What a delicious treat it was finally to hear Stoop Quintet play at the QEH Front Room. Introduced as the ‘passionate and unpredictable’ group from the University of York, this was actually (unlike much jazz promo) a fabulously accurate description.
Starting with the punchy Stoop Kid, its angular shape unashamedly announced the group’s arrival with a kick. Next up was Fable where the hypnotic minimalistic melody developed into beautiful guitar (Alex Munk) and sax (Sam Miles) unisons, with dovetailing piano lines. Miles played a beautiful tenor solo on this: he has a rich warm tone. Munk’s soulful solo sat easily alongside Miles’ and the pairs great soloing are a feature of the group.
Their third tune, Ranch, began with a simplistic repeated chordal piano idea – we had no idea where the tune was going to go. Once again it led to a screamer of a solo from Miles, with the tune ending in a way that can only be described as falling apart – leaves beautifully falling from a tree to the ground.
Despite Jonathan Brigg being band leader, the ‘rhythm’ section of Dave Smyth (Kit), Flo Moore (Upright Bass) and Brigg, feature significantly less as soloists within the ensemble. Instead they hold the complex grooves together, support and interplay with Miles and Munk like an experienced family and put the spark into the group. It’s actually rather refreshing that they don’t feel a need to solo to ‘prove’ themselves. The group would be severely lacking if they were not the backbone.
We wonder if the fifth tune Turn was so named due to the pedal-like melody ending with an embellishment, or ‘turn’, or whether it is that the tune reflects the idea of the piece as a whole. Either way – the relentless ostinato group that sat underneath the solos was beautiful.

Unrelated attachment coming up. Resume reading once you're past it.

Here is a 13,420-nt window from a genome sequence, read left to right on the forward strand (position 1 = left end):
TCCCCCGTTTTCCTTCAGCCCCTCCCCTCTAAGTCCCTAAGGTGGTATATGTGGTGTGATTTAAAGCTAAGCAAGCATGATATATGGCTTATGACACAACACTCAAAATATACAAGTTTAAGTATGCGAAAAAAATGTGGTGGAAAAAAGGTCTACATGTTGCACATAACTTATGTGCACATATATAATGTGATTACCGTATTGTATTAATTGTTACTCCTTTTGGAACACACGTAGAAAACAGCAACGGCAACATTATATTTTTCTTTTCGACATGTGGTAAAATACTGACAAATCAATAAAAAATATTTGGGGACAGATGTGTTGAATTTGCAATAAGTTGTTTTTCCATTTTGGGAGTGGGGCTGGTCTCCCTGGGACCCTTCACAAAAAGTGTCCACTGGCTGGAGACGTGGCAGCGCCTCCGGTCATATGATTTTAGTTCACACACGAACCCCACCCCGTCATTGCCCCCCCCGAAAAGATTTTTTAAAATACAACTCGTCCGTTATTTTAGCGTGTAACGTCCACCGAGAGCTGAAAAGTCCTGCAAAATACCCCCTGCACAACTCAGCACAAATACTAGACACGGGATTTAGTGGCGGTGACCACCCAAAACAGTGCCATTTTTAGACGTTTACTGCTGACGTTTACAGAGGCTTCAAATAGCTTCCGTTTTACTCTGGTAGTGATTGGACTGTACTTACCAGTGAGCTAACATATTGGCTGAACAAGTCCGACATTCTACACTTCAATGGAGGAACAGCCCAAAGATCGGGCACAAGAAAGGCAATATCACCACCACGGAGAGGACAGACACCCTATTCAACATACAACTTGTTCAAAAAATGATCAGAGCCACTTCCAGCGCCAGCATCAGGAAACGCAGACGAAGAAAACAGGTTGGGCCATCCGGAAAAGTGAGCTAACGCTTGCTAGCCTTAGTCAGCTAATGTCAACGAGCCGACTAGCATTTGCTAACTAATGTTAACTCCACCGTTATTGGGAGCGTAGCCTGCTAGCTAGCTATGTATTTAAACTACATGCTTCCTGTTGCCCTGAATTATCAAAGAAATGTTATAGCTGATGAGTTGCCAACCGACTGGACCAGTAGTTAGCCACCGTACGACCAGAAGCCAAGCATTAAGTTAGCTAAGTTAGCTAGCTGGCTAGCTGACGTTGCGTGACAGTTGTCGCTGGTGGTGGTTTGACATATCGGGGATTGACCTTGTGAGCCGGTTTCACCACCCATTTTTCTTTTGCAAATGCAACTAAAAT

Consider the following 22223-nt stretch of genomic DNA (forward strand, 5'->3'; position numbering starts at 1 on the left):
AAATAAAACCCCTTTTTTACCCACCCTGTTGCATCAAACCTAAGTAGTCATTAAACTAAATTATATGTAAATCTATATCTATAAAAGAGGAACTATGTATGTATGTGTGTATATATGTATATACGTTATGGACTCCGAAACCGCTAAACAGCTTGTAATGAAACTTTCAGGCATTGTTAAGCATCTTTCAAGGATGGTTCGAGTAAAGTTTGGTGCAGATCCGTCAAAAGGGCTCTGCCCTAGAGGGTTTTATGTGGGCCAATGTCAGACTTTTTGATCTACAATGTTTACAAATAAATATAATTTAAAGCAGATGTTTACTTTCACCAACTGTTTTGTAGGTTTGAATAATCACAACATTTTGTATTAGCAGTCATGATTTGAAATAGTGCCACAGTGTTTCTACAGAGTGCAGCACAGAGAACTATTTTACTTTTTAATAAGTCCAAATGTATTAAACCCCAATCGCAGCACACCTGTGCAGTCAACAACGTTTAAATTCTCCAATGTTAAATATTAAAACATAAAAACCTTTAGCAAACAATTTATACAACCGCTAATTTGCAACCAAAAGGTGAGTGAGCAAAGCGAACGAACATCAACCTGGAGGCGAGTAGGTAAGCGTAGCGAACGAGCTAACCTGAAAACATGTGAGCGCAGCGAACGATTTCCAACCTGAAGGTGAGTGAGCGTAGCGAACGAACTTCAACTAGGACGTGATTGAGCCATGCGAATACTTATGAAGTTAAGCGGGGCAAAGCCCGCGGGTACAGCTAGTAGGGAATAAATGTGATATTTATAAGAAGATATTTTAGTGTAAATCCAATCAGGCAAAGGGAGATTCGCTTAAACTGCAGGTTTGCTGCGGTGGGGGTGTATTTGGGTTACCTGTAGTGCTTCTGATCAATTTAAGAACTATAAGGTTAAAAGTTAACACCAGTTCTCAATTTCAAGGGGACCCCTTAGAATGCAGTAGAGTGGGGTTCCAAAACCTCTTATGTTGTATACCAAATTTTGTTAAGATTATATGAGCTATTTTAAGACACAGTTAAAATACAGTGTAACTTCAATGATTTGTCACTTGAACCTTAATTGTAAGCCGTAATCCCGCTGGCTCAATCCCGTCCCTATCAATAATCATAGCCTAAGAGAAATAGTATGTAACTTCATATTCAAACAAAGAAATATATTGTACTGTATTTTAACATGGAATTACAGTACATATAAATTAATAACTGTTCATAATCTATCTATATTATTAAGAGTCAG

The penultimate tune Confession was described by leader Brigg as exactly that: you will ‘hear our confessions’. Indeed the 7/4 groove set a tone of unease which led to a dark and rhapsodic piano solo by Brigg, really pushing the tonality of the piece. Munk and Miles soloed in by far the freest tune of the set. That said, the returns to the really rather rocky grooves acted as pillars supporting the work.
Having traversed many of the genres of contemporary music, SQ finished with Soldier On. Moore moved to the bow for this solemn and beautiful work. The simple but effective lyrical melody rhythmically (intentionally or not) fit to the words ‘Sol-dier on’. The melody thus literally telling us what to do.
Stoop Quintet are characterised by ostinato-esque melodies followed by chaos. They’re not afraid to let the music fall apart, disapparate* with timed elegance, then suddenly bring it back together as a coherent whole. It was a well thought out set, with movement of ideas and textures between tunes. Definitely worth seeing live.
Check our their website here. Set details below.
Part of the Young & Serious arm of the EFG London Jazz Festival.
Foyer at the Queen Elizabeth Hall 19th November 2014, 18:00
1) Stoop Kid ‘Inspired the the Hey Arnold character who had a difficult time getting off the front step’
4) Spring Song
7) Soldier On
*yes, it’s actually a word, even if JK invented it.